Normal life a blessing for Corey
titanium, he is able to do virtually anything with few limitations.
He gets frustrated with some things, such as opening jars, but is happy with the progress he has made so far.
One of the best parts is being able to play fight with his son, he said.
Midway through this year, he re-sat his driver’s license.
Enable NZ granted Corey Swensson $12,000 to get a vehicle to help him get to work on his own.
Wife Rochelle Swensson admits she was a bit scared to sit in the passenger’s seat.
But he’s OK now and has his independence back, his wife said.
‘‘It’s hard work and positive thinking that’s got him here.’’
But now there are plenty of signs that Swensson is getting better, she said.
‘‘He still drive me mental, drives me nuts. ‘‘Typical husband. ‘‘His hand doesn’t work, but that’s nothing,’’ she said.
Swensson is still limited slightly on the left side of his body, walks with a limp and can grip slightly with his left hand.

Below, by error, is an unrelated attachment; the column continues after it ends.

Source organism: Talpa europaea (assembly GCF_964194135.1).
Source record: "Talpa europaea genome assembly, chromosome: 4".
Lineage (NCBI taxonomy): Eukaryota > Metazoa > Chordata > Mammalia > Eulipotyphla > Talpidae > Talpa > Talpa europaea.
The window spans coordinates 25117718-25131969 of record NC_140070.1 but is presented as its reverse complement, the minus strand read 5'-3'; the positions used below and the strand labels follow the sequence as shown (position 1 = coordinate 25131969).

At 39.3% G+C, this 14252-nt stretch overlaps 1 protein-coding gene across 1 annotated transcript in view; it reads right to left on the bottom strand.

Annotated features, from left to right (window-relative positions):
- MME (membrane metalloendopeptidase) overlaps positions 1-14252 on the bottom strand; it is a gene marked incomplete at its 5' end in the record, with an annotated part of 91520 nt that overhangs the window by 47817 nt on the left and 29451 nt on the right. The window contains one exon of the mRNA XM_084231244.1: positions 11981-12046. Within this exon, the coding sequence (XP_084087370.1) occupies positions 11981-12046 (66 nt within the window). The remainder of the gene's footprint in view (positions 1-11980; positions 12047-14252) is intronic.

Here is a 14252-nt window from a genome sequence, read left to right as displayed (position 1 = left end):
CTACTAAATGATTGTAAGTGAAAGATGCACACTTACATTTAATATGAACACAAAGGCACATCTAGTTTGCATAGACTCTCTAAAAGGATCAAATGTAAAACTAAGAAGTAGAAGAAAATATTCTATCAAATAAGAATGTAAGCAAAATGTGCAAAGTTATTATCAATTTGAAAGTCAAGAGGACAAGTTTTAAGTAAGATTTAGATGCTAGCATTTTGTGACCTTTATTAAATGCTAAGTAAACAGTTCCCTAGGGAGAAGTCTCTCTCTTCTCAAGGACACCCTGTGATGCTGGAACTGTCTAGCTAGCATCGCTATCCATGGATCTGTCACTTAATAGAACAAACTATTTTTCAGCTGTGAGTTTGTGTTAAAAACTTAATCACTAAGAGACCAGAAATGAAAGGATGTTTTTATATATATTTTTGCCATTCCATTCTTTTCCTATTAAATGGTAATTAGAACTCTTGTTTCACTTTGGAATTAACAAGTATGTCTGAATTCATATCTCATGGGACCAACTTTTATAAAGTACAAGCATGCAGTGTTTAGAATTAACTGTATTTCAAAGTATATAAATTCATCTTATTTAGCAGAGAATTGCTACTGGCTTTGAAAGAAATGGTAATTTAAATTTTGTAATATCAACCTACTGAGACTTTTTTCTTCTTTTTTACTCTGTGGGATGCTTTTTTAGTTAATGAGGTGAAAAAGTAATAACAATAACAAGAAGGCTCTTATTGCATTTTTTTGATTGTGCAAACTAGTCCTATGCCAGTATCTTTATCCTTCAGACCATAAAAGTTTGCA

It has been a turbulent experience for the family, who have a daughter and young son.
Rochelle Swensson said: ‘‘The little fella is the little fella, sucked it all up. He said ‘that’s dad, his arm doesn’t work anymore’.
‘‘If I look back ... the doctors said he [was] going to be a complete vegetable.’’
But now, their plans for the future are simple: ‘‘We’ll get old,’’ she said. Rather than tossing money into a bucket to help Syrian refugees, a Palmerston North couple are travelling to Greece to help at the coalface.
Steve and Lynn Gill have had enough of seeing refugees in the news, so have decided to spend a month on the island of Lesvos.
The couple have had concerns over the refugee crisis for a long time, but like many, the picture of 3-year-old Syrian boy Aylan Kurdi, lying dead on a Turkish beach, hit home.
‘‘I wept over that picture,’’ Steve Gill said.
‘‘It’s easy for us to sit here in
Corey Swensson’s determination has seen him live long enough to see the birth of his first grandchild.